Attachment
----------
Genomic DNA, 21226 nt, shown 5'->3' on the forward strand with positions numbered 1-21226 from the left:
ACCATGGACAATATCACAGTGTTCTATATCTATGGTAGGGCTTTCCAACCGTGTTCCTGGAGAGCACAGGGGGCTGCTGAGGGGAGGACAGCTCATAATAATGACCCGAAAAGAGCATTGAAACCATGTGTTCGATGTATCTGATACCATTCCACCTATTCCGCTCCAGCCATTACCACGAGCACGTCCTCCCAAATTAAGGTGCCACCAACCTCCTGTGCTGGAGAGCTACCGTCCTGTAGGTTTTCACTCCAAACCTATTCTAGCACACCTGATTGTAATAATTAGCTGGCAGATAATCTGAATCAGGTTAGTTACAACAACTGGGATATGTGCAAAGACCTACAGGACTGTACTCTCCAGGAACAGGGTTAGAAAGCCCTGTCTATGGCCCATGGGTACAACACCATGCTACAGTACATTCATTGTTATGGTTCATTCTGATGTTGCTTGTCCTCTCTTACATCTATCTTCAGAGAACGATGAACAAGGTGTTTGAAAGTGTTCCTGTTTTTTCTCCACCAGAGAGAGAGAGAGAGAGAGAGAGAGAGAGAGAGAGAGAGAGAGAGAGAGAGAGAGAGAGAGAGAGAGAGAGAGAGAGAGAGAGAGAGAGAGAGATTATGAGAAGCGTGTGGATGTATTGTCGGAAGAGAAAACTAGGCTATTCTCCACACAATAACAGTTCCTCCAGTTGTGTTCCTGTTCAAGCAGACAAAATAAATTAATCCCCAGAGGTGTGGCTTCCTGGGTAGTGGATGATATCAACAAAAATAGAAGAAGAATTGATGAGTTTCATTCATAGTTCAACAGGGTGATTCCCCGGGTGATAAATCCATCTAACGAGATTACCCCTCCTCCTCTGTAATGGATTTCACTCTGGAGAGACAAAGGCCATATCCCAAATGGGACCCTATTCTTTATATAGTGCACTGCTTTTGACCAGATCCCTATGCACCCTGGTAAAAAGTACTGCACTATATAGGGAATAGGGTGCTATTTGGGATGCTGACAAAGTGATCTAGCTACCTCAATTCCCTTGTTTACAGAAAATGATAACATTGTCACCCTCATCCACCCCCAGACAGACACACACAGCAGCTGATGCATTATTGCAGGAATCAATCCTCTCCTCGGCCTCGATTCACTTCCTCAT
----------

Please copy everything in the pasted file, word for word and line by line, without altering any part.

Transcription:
Genomic DNA, 21226 nt, shown 5'->3' on the forward strand with positions numbered 1-21226 from the left:
ACCATGGACAATATCACAGTGTTCTATATCTATGGTAGGGCTTTCCAACCGTGTTCCTGGAGAGCACAGGGGGCTGCTGAGGGGAGGACAGCTCATAATAATGACCCGAAAAGAGCATTGAAACCATGTGTTCGATGTATCTGATACCATTCCACCTATTCCGCTCCAGCCATTACCACGAGCACGTCCTCCCAAATTAAGGTGCCACCAACCTCCTGTGCTGGAGAGCTACCGTCCTGTAGGTTTTCACTCCAAACCTATTCTAGCACACCTGATTGTAATAATTAGCTGGCAGATAATCTGAATCAGGTTAGTTACAACAACTGGGATATGTGCAAAGACCTACAGGACTGTACTCTCCAGGAACAGGGTTAGAAAGCCCTGTCTATGGCCCATGGGTACAACACCATGCTACAGTACATTCATTGTTATGGTTCATTCTGATGTTGCTTGTCCTCTCTTACATCTATCTTCAGAGAACGATGAACAAGGTGTTTGAAAGTGTTCCTGTTTTTTCTCCACCAGAGAGAGAGAGAGAGAGAGAGAGAGAGAGAGAGAGAGAGAGAGAGAGAGAGAGAGAGAGAGAGAGAGAGAGAGAGAGAGAGAGAGAGAGAGAGATTATGAGAAGCGTGTGGATGTATTGTCGGAAGAGAAAACTAGGCTATTCTCCACACAATAACAGTTCCTCCAGTTGTGTTCCTGTTCAAGCAGACAAAATAAATTAATCCCCAGAGGTGTGGCTTCCTGGGTAGTGGATGATATCAACAAAAATAGAAGAAGAATTGATGAGTTTCATTCATAGTTCAACAGGGTGATTCCCCGGGTGATAAATCCATCTAACGAGATTACCCCTCCTCCTCTGTAATGGATTTCACTCTGGAGAGACAAAGGCCATATCCCAAATGGGACCCTATTCTTTATATAGTGCACTGCTTTTGACCAGATCCCTATGCACCCTGGTAAAAAGTACTGCACTATATAGGGAATAGGGTGCTATTTGGGATGCTGACAAAGTGATCTAGCTACCTCAATTCCCTTGTTTACAGAAAATGATAACATTGTCACCCTCATCCACCCCCAGACAGACACACACAGCAGCTGATGCATTATTGCAGGAATCAATCCTCTCCTCGGCCTCGATTCACTTCCTCAT